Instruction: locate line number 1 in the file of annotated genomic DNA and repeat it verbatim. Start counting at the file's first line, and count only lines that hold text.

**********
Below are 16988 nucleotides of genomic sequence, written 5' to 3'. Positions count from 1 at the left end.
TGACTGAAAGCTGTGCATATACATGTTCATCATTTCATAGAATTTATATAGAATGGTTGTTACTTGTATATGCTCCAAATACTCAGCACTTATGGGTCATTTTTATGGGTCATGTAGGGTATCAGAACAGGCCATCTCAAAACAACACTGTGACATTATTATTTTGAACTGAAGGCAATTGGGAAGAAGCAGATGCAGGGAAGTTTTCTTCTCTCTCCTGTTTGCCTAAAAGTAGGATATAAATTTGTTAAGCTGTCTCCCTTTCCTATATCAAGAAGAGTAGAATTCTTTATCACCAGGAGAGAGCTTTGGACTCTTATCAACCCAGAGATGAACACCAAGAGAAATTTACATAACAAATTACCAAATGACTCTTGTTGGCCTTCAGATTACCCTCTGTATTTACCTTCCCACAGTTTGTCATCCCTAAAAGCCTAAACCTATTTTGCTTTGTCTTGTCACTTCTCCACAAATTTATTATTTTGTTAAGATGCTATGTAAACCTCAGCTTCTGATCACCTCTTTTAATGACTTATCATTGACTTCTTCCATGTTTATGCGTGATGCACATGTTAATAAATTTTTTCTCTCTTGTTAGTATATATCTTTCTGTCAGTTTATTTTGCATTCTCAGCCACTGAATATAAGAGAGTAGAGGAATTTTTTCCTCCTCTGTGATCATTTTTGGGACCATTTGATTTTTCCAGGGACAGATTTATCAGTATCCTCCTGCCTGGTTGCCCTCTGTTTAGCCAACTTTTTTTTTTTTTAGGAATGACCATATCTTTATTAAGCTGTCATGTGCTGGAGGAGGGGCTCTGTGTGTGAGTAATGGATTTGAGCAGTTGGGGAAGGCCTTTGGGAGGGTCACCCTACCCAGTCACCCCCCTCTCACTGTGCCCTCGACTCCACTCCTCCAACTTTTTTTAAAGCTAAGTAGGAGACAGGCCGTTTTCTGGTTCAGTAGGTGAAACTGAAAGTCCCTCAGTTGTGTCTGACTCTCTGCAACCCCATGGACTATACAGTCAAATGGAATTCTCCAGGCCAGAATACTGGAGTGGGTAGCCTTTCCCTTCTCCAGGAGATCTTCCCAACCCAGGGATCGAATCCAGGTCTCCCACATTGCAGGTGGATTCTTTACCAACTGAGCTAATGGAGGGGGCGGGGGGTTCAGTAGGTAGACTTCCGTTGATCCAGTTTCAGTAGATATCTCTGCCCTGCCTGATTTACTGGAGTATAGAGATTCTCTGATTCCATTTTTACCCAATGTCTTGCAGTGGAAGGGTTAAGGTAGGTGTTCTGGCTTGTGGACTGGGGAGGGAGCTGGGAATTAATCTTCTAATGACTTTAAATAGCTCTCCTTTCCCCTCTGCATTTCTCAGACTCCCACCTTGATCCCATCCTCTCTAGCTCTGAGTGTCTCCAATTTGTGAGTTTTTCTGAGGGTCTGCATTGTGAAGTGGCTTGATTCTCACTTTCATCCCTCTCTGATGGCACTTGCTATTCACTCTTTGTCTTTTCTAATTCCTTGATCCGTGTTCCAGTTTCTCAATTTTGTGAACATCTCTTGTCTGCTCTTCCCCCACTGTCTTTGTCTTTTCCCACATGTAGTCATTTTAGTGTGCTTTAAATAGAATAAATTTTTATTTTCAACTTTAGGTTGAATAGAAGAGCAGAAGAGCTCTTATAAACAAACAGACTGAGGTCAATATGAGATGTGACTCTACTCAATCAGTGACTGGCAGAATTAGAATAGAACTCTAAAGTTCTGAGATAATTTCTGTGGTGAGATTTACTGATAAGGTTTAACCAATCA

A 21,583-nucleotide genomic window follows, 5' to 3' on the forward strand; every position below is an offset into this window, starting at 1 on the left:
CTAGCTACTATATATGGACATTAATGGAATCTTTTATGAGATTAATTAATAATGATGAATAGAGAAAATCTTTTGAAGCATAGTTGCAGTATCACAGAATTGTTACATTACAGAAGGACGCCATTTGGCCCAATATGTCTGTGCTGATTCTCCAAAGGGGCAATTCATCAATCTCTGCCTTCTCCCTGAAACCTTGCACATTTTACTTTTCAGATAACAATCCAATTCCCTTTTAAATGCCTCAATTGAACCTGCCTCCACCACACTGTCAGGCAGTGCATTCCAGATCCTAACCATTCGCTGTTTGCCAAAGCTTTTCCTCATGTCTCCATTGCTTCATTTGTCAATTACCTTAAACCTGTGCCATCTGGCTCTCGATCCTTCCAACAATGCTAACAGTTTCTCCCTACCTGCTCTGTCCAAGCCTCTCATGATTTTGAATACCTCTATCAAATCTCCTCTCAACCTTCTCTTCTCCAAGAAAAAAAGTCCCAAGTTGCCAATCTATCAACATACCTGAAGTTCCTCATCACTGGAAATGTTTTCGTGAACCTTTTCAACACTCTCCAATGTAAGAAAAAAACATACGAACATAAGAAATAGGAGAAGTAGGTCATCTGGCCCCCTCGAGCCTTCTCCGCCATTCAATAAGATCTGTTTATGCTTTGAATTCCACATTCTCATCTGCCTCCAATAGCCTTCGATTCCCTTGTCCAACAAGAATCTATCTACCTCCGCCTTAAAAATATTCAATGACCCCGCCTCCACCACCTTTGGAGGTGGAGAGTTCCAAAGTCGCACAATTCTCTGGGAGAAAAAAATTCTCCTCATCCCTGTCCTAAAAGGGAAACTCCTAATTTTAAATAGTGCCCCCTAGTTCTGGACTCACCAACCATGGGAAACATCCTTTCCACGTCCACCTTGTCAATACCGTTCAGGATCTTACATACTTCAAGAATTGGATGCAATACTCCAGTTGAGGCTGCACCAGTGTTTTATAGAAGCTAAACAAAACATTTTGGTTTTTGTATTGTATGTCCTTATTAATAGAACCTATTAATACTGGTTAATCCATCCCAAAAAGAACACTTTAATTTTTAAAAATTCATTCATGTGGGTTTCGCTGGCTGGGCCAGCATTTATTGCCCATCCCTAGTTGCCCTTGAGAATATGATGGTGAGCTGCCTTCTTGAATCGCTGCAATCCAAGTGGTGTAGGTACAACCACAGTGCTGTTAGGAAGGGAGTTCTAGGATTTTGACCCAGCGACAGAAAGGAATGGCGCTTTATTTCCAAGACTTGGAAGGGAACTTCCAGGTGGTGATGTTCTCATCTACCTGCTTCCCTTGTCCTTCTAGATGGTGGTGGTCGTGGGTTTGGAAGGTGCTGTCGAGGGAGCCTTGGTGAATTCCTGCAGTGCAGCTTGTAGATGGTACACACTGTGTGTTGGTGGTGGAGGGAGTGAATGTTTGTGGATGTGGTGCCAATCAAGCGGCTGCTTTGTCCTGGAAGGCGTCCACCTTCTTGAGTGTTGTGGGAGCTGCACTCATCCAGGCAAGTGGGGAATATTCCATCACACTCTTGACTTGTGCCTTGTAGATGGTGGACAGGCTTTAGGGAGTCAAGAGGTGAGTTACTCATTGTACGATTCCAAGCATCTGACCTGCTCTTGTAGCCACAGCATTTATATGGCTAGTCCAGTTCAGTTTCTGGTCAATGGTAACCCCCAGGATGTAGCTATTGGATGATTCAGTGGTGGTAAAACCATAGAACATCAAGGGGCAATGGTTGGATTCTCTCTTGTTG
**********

Below are 16988 nucleotides of genomic sequence, written 5' to 3'. Positions count from 1 at the left end.